The Central Bank of Ireland’s new research technical paper looks at the role of originating lending conditions in determining loan defaults on UK books of Irish banks

  • Strong UK evidence to support tighter restrictions on loans for second and subsequent properties.
  • Default increases with higher originating loan-to-value (OLTV) and rent coverage (ORC).
  • Analysis is based on a sample of 106,775 loans on UK books of Irish lenders.

DUBLIN, 06-Jul-2016 — /EuropaWire/ — The Central Bank’s new research technical paper ‘Lending Conditions and Loan Default: What can we learn from UK buy-to-let loans?’ looks at the role of originating lending conditions in determining loan defaults  on UK books of Irish banks.  The paper draws on a loan-level dataset for the UK which contains the loans of Irish banks’ subsidiaries in the jurisdiction and finds lower loan to value (LTV) at the start of a mortgage leads to a lower chance of default.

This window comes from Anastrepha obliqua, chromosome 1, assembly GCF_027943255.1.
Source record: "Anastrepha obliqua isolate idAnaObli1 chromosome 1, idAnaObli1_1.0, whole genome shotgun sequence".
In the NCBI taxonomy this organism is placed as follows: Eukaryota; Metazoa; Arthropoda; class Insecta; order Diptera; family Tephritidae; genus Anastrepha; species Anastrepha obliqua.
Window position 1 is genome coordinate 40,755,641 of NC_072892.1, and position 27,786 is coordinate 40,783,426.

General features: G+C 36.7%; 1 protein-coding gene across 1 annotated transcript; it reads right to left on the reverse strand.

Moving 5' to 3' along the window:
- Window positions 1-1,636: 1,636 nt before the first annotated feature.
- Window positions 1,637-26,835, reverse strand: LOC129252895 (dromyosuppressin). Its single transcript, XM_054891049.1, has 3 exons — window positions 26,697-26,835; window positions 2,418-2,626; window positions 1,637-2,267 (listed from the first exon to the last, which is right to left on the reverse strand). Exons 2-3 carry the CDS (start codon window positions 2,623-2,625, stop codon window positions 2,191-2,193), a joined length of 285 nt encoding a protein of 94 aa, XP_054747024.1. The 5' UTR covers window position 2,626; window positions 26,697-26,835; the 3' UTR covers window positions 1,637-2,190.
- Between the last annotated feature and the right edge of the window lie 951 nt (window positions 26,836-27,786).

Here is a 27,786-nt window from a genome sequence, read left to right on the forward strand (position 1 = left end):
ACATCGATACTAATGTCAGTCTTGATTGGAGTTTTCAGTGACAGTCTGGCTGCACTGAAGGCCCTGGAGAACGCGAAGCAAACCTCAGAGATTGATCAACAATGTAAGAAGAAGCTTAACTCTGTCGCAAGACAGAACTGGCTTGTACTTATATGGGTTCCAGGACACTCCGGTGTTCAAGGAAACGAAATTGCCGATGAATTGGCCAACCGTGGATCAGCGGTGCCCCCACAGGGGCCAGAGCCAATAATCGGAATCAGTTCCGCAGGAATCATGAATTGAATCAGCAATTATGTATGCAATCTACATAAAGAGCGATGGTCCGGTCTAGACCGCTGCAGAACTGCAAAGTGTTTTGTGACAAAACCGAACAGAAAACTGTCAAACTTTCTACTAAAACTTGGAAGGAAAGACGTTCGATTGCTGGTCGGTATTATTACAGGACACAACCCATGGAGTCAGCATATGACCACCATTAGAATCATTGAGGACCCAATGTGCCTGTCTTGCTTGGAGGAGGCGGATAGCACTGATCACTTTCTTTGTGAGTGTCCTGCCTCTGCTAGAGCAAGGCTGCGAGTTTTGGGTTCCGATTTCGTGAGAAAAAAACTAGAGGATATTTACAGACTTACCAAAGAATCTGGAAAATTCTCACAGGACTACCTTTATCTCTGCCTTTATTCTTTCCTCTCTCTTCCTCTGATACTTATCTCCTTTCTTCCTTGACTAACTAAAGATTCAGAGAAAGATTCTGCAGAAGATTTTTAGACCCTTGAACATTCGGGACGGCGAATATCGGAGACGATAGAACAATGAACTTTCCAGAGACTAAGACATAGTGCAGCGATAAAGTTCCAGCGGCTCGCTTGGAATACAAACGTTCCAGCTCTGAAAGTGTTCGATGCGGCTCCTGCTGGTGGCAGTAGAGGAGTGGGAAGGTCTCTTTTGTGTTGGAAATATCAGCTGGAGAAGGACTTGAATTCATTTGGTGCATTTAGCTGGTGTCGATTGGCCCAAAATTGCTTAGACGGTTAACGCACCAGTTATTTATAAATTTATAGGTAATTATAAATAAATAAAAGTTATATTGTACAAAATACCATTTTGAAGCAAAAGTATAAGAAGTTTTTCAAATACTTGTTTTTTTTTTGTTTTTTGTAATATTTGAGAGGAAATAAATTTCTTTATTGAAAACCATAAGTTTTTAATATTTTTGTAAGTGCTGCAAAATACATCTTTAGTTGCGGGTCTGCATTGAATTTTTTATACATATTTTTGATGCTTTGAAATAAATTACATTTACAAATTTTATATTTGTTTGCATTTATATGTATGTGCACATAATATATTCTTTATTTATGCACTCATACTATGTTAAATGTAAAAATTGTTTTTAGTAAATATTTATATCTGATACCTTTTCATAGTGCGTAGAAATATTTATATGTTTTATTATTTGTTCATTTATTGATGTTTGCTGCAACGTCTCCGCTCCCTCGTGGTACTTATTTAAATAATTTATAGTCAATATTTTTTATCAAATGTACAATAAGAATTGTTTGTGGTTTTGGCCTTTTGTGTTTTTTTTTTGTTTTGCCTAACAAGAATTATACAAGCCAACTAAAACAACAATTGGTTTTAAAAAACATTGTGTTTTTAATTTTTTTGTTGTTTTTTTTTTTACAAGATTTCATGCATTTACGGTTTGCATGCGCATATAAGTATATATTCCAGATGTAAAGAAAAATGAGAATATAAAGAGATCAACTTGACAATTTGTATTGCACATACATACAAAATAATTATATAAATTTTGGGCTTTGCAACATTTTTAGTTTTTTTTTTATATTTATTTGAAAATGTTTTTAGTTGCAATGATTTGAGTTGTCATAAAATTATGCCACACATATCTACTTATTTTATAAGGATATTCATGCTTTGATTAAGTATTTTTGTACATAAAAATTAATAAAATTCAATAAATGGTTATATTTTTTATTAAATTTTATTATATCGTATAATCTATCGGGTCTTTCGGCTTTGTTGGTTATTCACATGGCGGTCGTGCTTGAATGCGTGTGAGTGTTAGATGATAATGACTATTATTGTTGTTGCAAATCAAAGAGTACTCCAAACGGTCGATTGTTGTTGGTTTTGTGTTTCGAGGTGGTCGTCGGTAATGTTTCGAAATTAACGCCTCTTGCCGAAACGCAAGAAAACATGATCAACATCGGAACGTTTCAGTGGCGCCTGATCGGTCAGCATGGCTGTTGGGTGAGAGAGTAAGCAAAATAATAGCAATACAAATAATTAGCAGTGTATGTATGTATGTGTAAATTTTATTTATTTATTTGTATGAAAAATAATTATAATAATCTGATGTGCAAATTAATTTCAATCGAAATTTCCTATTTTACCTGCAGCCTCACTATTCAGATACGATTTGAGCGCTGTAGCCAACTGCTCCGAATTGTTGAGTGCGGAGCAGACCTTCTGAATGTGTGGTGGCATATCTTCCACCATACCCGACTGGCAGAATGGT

The study concludes regulatory limits on debt-service-ratios and loan-to-value ratios could be applied to reduce the level of default in the UK.   It also finds macroprudential policies implemented at loan origination, such as restrictions on high LTV and affordability ratios can provide buffers against adverse shocks.   Default rates double in the case of multi-loan properties.

The research considers how limits on lending ratios can be calibrated to limit default risk in the buy-to-let market.  Using a sample of mortgage loans for the UK, the paper estimates a ‘double trigger’ default model, with originating equity and affordability terms.

To compare the magnitude of the effects, a one standard deviation increase in OLTV would increase the default rate by 28 per cent while a one standard deviation decrease in ORC would increase default rates by 23 per cent.

The study finds loans of original loan to value greater than 75 and original rent coverage below 1.5 showing a large increase in default risk.

Note:

Research Technical Papers are published on the Central Bank’s website here.

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